Olympics: U.S. grabs two medals in super-G; Ted Ligety falters
Published: February 16, 2014 11:34PM
Updated: February 16, 2014 11:31PM
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The bronze medal is displayed for journalists during a presentation of Sochi 2014 Olympic medals at the SportAccord International Convention in St. Petersburg, Russia, Thursday, May 30, 2013. (AP Photo/Dmitry Lovetsky)

Krasnaya Polyana, Russia • The light was right, the course was still decent. But one little bump knocked Ted Ligety right into the danger zone at the Sochi Olympics, even as his teammates celebrated their best day in the mountains so far.

American Andrew Weibrecht won a stunning silver medal in the super-G behind Norway’s Kjetil Jansrud on Sunday, with Bode Miller in a tie for the bronze — his sixth Olympic medal in his fifth Olympics.

“Incredible,” they both said.

But that little bump kicked Ligety off his line midway through his run, costing him nearly a second and relegating him to 14th place after a 12th-place finish in the super-combined here. Now the triple world champion from Park City has just one more realistic chance of winning a medal, in his signature event, the giant slalom, Wednesday.

“It’s frustrating,” he said. “It’s part of the sport. But at least I was charging. ... Part of going hard is you make big mistakes.”

In a most unexpected way, the American medals snapped a three-race U.S. medal drought since Julia Mancuso took bronze in the super-combined.

Only three times had two American men finished in the top four of an Olympic race, and the 28-year-old Weibrecht had done virtually nothing on the World Cup circuit since winning a surprise bronze in the super-G at the 2010 Vancouver Olympics.

Already known as a guy who often sabotaged his prodigious talent with mistakes borne of his hard-charging style — last week, Ligety called him the fastest skier in the world for 20 seconds — Weibrecht had blown out each ankle and had surgery on both shoulders since Vancouver, and he lost his spot on the U.S. team because of poor results. He has finished in the top 10 of a World Cup race only twice in his entire career.

Yet even as Miller watched from the finish area, sitting in second place at the time, he had a feeling that the “Warhorse” was going to knock him down a spot.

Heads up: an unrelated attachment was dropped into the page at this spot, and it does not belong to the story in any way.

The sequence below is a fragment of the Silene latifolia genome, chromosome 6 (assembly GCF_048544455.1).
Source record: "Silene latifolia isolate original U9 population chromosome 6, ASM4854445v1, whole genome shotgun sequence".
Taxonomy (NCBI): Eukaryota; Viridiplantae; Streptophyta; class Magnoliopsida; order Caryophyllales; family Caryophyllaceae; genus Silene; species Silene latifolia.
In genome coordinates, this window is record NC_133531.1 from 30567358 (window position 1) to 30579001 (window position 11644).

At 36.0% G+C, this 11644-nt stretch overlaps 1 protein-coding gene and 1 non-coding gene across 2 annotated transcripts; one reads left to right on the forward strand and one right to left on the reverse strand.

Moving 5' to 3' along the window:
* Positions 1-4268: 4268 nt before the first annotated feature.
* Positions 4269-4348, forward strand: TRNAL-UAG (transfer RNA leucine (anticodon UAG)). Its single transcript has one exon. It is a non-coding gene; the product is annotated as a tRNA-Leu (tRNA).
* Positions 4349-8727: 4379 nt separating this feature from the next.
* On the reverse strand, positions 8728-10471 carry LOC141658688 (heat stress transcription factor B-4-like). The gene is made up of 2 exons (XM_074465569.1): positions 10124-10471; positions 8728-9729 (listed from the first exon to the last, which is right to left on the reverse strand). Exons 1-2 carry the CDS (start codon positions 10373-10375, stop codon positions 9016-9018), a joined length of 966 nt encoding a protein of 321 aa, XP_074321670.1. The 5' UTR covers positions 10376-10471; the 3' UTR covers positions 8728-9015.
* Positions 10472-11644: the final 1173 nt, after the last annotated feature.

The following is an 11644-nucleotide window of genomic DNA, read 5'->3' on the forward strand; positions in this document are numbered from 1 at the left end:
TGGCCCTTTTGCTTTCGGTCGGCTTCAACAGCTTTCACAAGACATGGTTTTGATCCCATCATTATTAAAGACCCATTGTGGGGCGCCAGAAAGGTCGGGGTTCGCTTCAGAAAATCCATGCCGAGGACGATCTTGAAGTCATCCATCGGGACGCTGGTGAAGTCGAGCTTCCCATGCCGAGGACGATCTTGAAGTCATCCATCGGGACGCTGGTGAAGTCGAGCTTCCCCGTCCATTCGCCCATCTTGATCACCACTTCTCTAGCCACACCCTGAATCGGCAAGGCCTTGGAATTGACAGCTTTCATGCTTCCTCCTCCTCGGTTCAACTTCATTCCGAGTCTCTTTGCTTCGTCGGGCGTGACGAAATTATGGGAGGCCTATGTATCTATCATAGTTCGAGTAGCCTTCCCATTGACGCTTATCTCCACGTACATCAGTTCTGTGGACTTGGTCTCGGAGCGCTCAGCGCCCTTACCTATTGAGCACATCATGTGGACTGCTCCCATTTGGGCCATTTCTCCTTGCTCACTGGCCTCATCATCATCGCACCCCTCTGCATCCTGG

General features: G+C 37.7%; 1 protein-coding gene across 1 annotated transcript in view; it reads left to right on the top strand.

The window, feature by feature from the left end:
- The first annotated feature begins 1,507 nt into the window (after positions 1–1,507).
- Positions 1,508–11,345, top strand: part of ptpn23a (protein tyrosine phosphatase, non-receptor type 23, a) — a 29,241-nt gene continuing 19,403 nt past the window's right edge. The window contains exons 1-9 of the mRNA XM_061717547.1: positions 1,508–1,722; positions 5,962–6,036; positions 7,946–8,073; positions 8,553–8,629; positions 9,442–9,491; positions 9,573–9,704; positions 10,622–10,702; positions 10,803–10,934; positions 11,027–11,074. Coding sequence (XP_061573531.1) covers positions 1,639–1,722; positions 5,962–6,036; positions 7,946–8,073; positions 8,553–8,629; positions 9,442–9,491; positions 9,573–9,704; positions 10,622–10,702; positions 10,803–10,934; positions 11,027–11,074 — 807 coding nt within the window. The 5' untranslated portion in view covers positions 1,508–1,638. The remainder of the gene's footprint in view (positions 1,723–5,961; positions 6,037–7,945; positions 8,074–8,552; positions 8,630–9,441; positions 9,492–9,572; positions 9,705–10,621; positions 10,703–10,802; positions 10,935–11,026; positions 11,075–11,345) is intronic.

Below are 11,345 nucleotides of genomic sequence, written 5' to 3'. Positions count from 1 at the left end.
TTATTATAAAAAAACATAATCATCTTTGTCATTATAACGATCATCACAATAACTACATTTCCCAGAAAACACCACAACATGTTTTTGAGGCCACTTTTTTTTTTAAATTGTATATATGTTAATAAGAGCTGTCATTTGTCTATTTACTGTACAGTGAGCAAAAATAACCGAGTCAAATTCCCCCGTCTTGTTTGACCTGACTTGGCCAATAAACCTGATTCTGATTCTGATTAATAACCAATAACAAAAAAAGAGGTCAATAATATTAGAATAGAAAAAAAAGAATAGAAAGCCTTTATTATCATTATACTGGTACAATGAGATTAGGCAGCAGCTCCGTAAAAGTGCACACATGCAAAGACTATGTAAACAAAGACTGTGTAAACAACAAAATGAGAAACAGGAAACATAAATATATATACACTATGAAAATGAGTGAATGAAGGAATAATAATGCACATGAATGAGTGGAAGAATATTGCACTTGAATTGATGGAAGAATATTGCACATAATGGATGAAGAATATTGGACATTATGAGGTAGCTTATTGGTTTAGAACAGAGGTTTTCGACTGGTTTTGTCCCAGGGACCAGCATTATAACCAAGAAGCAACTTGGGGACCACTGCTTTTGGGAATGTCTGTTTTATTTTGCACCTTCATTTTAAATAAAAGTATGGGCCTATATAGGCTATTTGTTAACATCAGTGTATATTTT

“When I saw him on the TV, I thought he could win this,” Miller said. “He’s so much better than his results show on the World Cup. ... He’s just an unbelievable talent.”

Weibrecht, a graduate of the Winter Sports School in Park City, skied out of the typically disadvantageous 29th starting position ­— with all the favorites gone — yet roared to within 0.30 seconds of Jansrud, who earlier took bronze in the downhill. All that after thinking “as recently as yesterday” that it might be time to quit.

“There’s only so many times you can get kicked before you start to really feel it,” he said. “I try not to focus on results. But I really needed a result to remind me that ... I belong.”

Weibrecht credited training with Ligety in Austria shortly before the Olympics with helping him prepare after finally getting healthy again and back in a groove.

“This is probably one of the most incredible moments of my life,” Weibrecht said. “It has been such a difficult four years, with all the surgeries, to come back and be able to throw it down at the perfect time, it’s just ... I don’t even have words for it.”

For his part, Miller tied with Canada’s Jan Hudec to become the first American to win Alpine medals at three Olympics — Salt Lake, Vancouver and Sochi — and moved into a tie with speedskater Bonnie Blair as the second-winningest American at the winter Olympics behind short-track speedskater Apolo Ohno, who won eight medals.

Miller also is the oldest Alpine skier, at 36, to win a medal at the Olympics.

“I feel like I’m skiing some of the best I’ve skied in my entire life,” he said.

None of that did much for Ligety, though.

He entered the Olympics full of confidence after his success at last year’s world championships, and he was determined to make up for a disappointing performance in Vancouver, where he did not win a medal and said he learned a painful lesson by failing to ski aggressively enough.

That wasn’t a problem in the super-G, one of the events Ligety won at worlds.

He was the ninth racer out of the gate just after the morning sun peeked through an overcast sky — organizers started the race an hour earlier than originally scheduled in an effort to keep warm temperatures from deteriorating the course — and was leading by 0.19 seconds through the second time check before he was bounced out of his way.

“I skied really well, actually,” he said. “I mean, not amazing. But pretty good. Medal contention for sure, 90 percent of the course. I just had one major, major error.”

So now he’s down to one last chance, really.

Ligety will ski the slalom next weekend, but he’s not expected to challenge in that race. For him, it all comes down to the giant slalom, and he said he’s still confident he can leave Sochi with a medal. After all, he is the overwhelming favorite in giant slalom, as a four-time World Cup champion in the event and reigning world champion.

“I felt good about my skiing before this, and my skiing today was good,” he said. “So I’ll have good confidence coming into that.”